A useful addition to this set up, in my mind, would be a mobile sawmill and shipping container kiln set up. Some of the wood here gets sold for planking, whilst all of the brash gets chipped with a Jean Pain chipper to create mulch and compost for soil building. Having passed by one of Frances premier furniture and carving institutes to see our friend George we were interested in their wood budget. A few cubic metres of 6 inch cut and dried lime boards cost thousands of euros! There is great potential with agroforestry systems like this to ‘skip the middle man” and produce and market very high quality timbers directly to an appreciative buyer. It reminds us of Martin Wolfes approach to mixed timber plantings in his systems in Suffolk, UK, based on the assumption he does not know what will thrive best in the future market and climate on the long rotations these systems are on. Again farm succession and tangible assets for children spring up, a familiar topic on many of our visits so far. Its affirmative to hear how George and his fellow craftsmen report back that “industrial” kilned timber is never the same to work with as slower dried wood, the sort of product a land based enterprise could possibly accommodate in the way of solar kilns and persona niche marketing.
Denis has integrated this thinking into his annuals production. He used to produce mainly wheat for wholesale, with timber and fruits as more irregular bonuses. As his plot is relatively small this proved to be a strain within the current economy of agriculture, so he has since creatively localized his farm production and produces milled flour for individual local bakeries and sells vegetables through a local farmers cooperative as well as customers coming to pick their own at the farm. This model works well to embed the farm in the local community, creating personal customers who become true supporters of his work and naturally saves him effort and expense allowing good organic produce to become more affordable. I appreciate the design in this respect; it is surely local, community embedded and ecologically sound enterprises that will withstand the fluctuations of markets, climate and policy.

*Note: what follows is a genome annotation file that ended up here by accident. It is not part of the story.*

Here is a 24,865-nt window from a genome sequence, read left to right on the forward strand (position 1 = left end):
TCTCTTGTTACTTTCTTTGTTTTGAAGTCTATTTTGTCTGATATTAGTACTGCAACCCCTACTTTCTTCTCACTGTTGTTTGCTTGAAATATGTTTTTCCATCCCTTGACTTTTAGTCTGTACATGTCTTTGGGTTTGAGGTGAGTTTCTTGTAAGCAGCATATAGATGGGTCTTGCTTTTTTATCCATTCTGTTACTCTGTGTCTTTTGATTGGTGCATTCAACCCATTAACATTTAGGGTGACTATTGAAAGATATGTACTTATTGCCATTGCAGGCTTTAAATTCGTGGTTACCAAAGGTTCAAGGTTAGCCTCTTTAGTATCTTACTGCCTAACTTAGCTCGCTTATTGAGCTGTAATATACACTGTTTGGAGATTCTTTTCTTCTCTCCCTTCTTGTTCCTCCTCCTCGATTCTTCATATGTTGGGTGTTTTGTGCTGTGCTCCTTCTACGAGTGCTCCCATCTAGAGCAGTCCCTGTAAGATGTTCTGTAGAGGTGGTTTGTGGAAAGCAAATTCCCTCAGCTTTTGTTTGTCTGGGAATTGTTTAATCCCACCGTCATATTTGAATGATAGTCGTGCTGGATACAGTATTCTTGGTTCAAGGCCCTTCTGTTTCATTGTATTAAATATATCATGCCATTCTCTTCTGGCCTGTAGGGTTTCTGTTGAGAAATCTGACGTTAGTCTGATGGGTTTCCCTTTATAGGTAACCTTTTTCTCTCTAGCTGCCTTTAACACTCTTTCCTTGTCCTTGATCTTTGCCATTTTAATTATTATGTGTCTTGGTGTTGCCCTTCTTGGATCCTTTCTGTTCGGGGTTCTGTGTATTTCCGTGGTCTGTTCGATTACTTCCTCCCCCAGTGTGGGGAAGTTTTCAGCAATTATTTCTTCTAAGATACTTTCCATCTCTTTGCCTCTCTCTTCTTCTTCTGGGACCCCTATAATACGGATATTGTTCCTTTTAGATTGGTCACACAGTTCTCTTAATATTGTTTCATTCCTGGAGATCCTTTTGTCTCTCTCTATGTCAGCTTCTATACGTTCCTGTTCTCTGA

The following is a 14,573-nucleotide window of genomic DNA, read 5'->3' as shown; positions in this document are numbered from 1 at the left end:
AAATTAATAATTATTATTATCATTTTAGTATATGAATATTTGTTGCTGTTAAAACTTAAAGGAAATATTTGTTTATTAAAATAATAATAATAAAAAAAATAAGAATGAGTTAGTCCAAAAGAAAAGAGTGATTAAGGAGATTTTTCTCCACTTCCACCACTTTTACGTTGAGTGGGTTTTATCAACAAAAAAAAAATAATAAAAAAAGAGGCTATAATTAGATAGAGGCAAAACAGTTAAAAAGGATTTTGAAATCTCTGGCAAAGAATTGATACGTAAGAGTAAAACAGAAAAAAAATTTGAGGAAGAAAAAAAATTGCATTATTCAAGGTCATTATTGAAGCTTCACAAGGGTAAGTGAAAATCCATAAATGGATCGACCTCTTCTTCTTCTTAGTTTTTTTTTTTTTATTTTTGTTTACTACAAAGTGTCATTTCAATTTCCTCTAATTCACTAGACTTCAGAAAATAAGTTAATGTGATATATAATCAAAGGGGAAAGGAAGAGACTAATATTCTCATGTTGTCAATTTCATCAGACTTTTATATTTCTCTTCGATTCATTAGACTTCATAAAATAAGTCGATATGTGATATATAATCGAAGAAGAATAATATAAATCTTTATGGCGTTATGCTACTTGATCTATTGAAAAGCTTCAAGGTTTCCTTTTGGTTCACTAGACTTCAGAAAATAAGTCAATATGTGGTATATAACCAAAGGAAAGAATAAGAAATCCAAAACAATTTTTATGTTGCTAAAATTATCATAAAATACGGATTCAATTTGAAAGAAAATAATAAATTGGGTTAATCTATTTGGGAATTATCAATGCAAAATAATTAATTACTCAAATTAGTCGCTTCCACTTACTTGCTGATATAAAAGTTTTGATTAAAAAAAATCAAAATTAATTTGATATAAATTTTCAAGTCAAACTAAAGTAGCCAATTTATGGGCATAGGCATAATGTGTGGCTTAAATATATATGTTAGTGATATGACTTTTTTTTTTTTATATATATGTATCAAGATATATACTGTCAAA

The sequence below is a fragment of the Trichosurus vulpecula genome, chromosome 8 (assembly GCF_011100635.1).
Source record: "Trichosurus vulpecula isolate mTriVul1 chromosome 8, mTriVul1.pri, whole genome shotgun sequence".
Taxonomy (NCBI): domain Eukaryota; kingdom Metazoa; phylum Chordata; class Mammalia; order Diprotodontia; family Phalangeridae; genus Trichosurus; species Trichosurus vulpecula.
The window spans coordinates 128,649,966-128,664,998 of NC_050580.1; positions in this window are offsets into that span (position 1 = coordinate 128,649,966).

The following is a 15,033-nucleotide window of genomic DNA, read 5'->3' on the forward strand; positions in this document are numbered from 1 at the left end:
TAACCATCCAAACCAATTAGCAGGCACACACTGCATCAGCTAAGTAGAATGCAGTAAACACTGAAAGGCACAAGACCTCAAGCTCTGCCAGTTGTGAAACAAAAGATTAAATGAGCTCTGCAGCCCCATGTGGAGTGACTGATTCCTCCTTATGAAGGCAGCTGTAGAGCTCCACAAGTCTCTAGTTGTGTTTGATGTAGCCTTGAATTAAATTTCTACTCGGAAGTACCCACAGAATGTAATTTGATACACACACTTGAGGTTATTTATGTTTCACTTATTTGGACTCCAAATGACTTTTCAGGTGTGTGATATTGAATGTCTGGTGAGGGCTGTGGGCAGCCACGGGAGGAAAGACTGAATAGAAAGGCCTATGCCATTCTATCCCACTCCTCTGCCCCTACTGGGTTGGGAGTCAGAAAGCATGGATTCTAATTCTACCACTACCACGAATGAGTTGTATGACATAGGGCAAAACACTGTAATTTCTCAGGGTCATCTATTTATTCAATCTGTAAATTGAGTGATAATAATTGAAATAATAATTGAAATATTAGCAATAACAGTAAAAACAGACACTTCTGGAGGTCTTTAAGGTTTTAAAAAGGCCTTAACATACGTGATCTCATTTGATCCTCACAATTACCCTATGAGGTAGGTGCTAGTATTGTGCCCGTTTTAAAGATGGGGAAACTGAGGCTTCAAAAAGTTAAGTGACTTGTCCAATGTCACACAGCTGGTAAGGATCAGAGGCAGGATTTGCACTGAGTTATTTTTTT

Do we need Organic?
There is a point that arises for me around organic certification, the need for which is perhaps negated through transparent and inclusive practices such as these. In many ways certification allows all manner of huge operations to pass off as “bona fide” but the simple notion of “organic” apples flown from the other side of the world and vast monocultures supplying supermarkets is enough to upset this perception. It is a costly affair to certify too, particularly for small producers. There are multiple benefits to circumventing the need by opening up the land directly to the customers, developing community awareness through education and participation, all of which lead towards a more thriving model that outshines the conventional model of increasing centralization, scale and inputs. “Green” products make a lot of large- scale producers and retailers more profitable whilst rather negating the responsibility of individuals through supposed convenience.
I know that for myself, Id much rather support my family through an uncertified local farmer who I am free to visit, inspect and harvest with than a plastic wrapped organic supermarket product coming from the intensive glasshouse cities in Spain!
Agroforestry has really caught our attention on this trip. Its often more familiar in drier climates and the tropics and subtropics, but has a definite place through the temperate zones. In my mind it is one strategy that can really leverage and begin the transition of conventional agricultures towards more diverse and stable polycultures. Its not a huge leap or investment for a lot of farms and the pioneers in this field seem open and inviting to share their experience. Heres to re-localised and community embedded farming and all it stands for! We have had it before, and we are going to have to have it again!